Decrements in cognitive function are common in cancer patients and other clinical populations. As direct neuropsychological testing is often not feasible or affordable, there is potential utility in screening for deficits that may warrant a more comprehensive neuropsychological assessment. Furthermore, some evidence suggests that perceived cognitive function (PCF) is independently associated with structural and functional changes on neuroimagery, and may precede more overt deficits. To appropriately measure PCF, one must understand its components and the underlying dimensional structure. The purpose of this study was to examine the dimensionality of PCF in people with cancer. The sample included 393 cancer patients from four clinical trials who completed a questionnaire consisting of the prioritized areas of concerns identified by patients and clinicians: self-reported mental acuity, concentration, memory, verbal fluency, and functional interference. Each area contained both negatively worded (i.e., deficit) and positively worded (i.e., capability) items. Data were analyzed by using Cronbach's alpha, item-total correlations, one-factor confirmatory factor analysis, and a bi-factor analysis model. Results indicated that perceived cognitive problem items are distinct from cognitive capability items, supporting a two-factor structure of PCF. Scoring of PCF based on these two factors should lead to improved assessment of PCF for people with cancer.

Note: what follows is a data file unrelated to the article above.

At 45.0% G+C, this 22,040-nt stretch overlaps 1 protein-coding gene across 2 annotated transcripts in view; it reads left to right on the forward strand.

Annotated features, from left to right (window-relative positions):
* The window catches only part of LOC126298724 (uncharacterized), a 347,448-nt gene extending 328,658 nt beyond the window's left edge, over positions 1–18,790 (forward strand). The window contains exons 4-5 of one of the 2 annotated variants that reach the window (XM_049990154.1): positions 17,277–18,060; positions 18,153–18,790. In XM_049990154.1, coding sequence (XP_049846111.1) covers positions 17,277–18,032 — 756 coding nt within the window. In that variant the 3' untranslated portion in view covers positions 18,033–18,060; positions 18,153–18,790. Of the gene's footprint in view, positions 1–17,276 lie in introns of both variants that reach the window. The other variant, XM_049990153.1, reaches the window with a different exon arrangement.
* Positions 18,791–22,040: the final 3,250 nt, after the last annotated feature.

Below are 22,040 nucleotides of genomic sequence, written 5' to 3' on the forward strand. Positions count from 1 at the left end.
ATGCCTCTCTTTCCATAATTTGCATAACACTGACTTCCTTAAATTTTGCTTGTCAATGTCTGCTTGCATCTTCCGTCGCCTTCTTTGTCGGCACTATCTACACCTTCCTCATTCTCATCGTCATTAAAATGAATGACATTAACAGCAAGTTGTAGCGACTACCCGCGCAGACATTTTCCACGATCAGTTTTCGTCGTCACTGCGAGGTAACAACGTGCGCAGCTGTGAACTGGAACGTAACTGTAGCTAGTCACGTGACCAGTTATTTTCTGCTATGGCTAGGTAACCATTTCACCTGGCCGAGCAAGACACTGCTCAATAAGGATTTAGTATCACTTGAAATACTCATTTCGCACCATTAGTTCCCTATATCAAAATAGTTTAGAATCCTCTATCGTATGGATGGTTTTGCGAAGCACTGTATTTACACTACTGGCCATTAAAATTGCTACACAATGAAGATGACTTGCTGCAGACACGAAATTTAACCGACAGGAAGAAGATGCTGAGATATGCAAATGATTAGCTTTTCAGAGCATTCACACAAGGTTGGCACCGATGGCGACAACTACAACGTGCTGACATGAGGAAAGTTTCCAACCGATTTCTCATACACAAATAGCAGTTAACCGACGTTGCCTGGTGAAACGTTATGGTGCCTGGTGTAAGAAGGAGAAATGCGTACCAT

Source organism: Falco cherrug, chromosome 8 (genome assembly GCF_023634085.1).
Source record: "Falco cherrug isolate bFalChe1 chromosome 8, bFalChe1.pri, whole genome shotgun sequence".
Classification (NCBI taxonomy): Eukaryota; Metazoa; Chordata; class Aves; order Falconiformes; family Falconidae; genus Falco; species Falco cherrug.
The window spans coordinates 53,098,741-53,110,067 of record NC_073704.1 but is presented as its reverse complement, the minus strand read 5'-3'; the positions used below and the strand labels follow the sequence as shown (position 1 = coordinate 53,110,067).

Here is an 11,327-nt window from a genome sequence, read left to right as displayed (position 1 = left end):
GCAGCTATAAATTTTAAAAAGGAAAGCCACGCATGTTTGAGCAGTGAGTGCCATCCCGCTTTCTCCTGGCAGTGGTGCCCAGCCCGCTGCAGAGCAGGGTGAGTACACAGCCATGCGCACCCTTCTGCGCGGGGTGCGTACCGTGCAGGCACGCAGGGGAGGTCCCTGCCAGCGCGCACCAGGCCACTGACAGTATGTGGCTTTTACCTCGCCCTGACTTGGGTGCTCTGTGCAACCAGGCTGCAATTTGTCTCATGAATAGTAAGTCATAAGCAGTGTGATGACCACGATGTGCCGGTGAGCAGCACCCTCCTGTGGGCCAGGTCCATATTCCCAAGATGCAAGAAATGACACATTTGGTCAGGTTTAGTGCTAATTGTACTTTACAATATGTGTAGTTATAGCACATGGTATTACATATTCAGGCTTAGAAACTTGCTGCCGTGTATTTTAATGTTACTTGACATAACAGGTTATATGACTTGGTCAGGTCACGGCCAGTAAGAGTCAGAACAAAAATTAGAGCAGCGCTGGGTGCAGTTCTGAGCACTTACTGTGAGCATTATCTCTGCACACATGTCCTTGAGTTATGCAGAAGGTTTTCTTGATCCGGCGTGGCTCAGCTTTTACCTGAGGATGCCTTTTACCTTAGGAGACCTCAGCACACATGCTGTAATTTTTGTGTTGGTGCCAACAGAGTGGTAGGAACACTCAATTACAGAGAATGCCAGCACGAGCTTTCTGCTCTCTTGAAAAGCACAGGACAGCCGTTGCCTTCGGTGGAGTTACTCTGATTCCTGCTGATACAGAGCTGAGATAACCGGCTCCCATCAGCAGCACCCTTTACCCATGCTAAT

- Perceived cognitive function
- bi-factor analysis
ASJC Scopus subject areas
- Clinical Neurology
- Anesthesiology and Pain Medicine